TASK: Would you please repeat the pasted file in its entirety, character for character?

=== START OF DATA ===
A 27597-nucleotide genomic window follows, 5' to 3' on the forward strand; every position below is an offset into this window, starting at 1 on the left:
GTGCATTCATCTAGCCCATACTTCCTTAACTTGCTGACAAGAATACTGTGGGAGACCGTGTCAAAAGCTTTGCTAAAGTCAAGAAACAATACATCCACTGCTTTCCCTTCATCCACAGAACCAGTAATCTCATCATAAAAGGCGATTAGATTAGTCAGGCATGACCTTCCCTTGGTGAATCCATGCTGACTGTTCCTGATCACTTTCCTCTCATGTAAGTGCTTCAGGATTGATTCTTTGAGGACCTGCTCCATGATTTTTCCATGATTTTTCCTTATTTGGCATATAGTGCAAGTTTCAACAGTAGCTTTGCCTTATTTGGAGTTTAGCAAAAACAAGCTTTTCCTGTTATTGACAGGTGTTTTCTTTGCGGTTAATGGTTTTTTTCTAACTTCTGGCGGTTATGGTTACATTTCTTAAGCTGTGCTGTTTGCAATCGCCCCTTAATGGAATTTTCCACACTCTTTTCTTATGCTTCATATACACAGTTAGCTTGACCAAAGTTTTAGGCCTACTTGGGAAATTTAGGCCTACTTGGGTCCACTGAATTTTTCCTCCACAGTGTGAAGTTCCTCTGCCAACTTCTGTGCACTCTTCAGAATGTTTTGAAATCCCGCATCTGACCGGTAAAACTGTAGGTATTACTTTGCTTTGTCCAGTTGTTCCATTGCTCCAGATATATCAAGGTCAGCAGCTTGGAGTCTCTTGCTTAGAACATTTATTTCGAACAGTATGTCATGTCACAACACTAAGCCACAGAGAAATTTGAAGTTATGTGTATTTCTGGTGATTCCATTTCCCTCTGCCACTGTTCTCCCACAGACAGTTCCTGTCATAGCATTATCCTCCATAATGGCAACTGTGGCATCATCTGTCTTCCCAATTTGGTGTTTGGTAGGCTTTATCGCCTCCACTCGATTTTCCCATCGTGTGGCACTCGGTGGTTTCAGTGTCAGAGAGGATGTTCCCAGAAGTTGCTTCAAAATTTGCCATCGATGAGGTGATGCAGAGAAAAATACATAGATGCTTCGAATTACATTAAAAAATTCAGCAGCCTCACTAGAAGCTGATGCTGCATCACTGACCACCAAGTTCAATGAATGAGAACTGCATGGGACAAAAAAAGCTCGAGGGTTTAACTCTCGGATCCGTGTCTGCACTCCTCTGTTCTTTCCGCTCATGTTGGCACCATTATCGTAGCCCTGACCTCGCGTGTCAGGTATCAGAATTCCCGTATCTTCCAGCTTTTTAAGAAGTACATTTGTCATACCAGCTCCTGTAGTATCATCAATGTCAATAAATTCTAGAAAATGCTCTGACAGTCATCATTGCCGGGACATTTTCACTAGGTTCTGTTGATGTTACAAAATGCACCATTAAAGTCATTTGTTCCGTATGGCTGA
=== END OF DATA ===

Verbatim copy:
A 27597-nucleotide genomic window follows, 5' to 3' on the forward strand; every position below is an offset into this window, starting at 1 on the left:
GTGCATTCATCTAGCCCATACTTCCTTAACTTGCTGACAAGAATACTGTGGGAGACCGTGTCAAAAGCTTTGCTAAAGTCAAGAAACAATACATCCACTGCTTTCCCTTCATCCACAGAACCAGTAATCTCATCATAAAAGGCGATTAGATTAGTCAGGCATGACCTTCCCTTGGTGAATCCATGCTGACTGTTCCTGATCACTTTCCTCTCATGTAAGTGCTTCAGGATTGATTCTTTGAGGACCTGCTCCATGATTTTTCCATGATTTTTCCTTATTTGGCATATAGTGCAAGTTTCAACAGTAGCTTTGCCTTATTTGGAGTTTAGCAAAAACAAGCTTTTCCTGTTATTGACAGGTGTTTTCTTTGCGGTTAATGGTTTTTTTCTAACTTCTGGCGGTTATGGTTACATTTCTTAAGCTGTGCTGTTTGCAATCGCCCCTTAATGGAATTTTCCACACTCTTTTCTTATGCTTCATATACACAGTTAGCTTGACCAAAGTTTTAGGCCTACTTGGGAAATTTAGGCCTACTTGGGTCCACTGAATTTTTCCTCCACAGTGTGAAGTTCCTCTGCCAACTTCTGTGCACTCTTCAGAATGTTTTGAAATCCCGCATCTGACCGGTAAAACTGTAGGTATTACTTTGCTTTGTCCAGTTGTTCCATTGCTCCAGATATATCAAGGTCAGCAGCTTGGAGTCTCTTGCTTAGAACATTTATTTCGAACAGTATGTCATGTCACAACACTAAGCCACAGAGAAATTTGAAGTTATGTGTATTTCTGGTGATTCCATTTCCCTCTGCCACTGTTCTCCCACAGACAGTTCCTGTCATAGCATTATCCTCCATAATGGCAACTGTGGCATCATCTGTCTTCCCAATTTGGTGTTTGGTAGGCTTTATCGCCTCCACTCGATTTTCCCATCGTGTGGCACTCGGTGGTTTCAGTGTCAGAGAGGATGTTCCCAGAAGTTGCTTCAAAATTTGCCATCGATGAGGTGATGCAGAGAAAAATACATAGATGCTTCGAATTACATTAAAAAATTCAGCAGCCTCACTAGAAGCTGATGCTGCATCACTGACCACCAAGTTCAATGAATGAGAACTGCATGGGACAAAAAAAGCTCGAGGGTTTAACTCTCGGATCCGTGTCTGCACTCCTCTGTTCTTTCCGCTCATGTTGGCACCATTATCGTAGCCCTGACCTCGCGTGTCAGGTATCAGAATTCCCGTATCTTCCAGCTTTTTAAGAAGTACATTTGTCATACCAGCTCCTGTAGTATCATCAATGTCAATAAATTCTAGAAAATGCTCTGACAGTCATCATTGCCGGGACATTTTCACTAGGTTCTGTTGATGTTACAAAATGCACCATTAAAGTCATTTGTTCCGTATGGCTGA